An alternative model is to focus on delivering whatever we can with limited funds, continuing to increase class sizes, cut salaries, maintenance, and offerings. It is definitely possible to spend less, but only by providing less. Look: the California State University system delivers less and charges less. Of course, CSU is also facing severe cuts. Many states have decided to forgo subsidizing a top-flight research university system.

That’s another possible future. Alas, I fear that focusing only on stopping tuition hikes leads that way. Californians who want a top flight research university education can apply to institutions that deliver it–and find a way to pay.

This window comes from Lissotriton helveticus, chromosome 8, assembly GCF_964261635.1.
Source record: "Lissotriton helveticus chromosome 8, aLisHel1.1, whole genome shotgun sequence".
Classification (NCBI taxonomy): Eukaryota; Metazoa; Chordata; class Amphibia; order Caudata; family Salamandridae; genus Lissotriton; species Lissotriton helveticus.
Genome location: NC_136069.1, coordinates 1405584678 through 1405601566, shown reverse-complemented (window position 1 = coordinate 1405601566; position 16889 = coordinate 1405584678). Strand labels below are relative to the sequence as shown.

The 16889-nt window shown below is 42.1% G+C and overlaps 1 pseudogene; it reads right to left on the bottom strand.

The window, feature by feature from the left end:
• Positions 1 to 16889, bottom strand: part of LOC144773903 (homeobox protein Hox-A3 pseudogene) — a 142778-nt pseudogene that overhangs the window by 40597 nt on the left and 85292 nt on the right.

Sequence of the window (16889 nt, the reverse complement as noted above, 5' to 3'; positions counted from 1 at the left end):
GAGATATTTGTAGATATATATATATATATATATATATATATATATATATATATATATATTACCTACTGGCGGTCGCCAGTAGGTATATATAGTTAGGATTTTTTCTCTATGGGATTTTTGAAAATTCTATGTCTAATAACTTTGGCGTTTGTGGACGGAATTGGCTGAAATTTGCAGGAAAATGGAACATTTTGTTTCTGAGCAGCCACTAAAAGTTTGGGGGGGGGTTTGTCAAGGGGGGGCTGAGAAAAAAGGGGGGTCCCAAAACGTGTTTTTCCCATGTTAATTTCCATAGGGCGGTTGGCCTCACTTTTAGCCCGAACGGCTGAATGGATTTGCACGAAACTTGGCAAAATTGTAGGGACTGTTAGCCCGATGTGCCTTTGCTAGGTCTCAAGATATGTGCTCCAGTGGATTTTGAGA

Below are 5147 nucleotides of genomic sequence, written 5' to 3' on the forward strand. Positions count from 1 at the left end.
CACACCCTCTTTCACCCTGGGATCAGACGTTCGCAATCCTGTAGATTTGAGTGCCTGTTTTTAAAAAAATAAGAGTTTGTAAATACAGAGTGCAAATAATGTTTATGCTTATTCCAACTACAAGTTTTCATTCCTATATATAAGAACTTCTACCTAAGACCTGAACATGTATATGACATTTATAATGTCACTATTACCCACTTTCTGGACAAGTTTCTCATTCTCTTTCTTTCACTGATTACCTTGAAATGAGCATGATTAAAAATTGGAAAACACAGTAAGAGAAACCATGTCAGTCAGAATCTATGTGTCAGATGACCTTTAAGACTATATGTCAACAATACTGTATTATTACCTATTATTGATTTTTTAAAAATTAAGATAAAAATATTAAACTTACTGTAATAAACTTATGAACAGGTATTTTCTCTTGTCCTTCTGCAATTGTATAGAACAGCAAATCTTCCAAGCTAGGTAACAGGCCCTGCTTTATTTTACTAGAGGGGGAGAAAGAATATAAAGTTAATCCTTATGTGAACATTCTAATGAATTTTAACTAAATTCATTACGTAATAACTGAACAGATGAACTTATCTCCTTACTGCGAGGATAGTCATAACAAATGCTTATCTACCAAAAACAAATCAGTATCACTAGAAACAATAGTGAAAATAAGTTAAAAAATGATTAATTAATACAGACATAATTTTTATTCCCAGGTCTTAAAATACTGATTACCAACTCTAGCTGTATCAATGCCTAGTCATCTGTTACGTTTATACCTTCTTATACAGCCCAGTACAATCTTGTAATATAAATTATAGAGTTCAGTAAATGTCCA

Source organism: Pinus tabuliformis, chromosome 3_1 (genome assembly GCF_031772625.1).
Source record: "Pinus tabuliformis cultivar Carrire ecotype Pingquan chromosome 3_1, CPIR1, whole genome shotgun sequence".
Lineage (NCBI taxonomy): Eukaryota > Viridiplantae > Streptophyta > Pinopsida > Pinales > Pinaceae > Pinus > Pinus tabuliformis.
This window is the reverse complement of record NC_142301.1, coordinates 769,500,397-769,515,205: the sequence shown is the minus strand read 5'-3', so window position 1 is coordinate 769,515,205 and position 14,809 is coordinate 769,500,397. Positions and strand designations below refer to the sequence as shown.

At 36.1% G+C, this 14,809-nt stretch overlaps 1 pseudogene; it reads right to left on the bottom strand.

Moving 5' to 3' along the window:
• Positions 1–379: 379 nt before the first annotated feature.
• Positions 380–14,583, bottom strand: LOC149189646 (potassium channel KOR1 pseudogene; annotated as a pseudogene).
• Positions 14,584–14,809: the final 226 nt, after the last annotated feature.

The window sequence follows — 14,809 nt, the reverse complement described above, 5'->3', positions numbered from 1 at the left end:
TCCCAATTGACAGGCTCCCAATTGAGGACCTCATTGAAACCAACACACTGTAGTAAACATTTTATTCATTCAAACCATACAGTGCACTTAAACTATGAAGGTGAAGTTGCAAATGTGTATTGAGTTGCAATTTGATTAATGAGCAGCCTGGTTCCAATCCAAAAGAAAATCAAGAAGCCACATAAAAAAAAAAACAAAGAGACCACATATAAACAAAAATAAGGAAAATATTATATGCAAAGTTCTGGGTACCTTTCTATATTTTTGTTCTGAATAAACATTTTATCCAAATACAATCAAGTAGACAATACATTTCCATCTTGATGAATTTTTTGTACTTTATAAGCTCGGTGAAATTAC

Probably like most faculty, I’d prefer to return to the system laid out in the Master Plan more than fifty years ago–high investment and minimal tuition–and to pay taxes for it.

Lots of Californians will disagree with me, which is fine, but they should articulate the model they prefer for public higher education. There are plenty of real examples out there, but please don’t lean on the imaginary ones, in which spending can always be cut without compromising what’s bought. We’ll never get more than what we pay for.

A Generation Hobbled by the Soaring Cost of College

Read the New York Times article with the above headline here.  The total amount of student debt is now over $1 trillion according to this article.  It’s touching that people will pay so much to get an education, and sad that they have to.  Declining state support is not a law of nature—it’s a choice, and we have to make the case that education is a public good.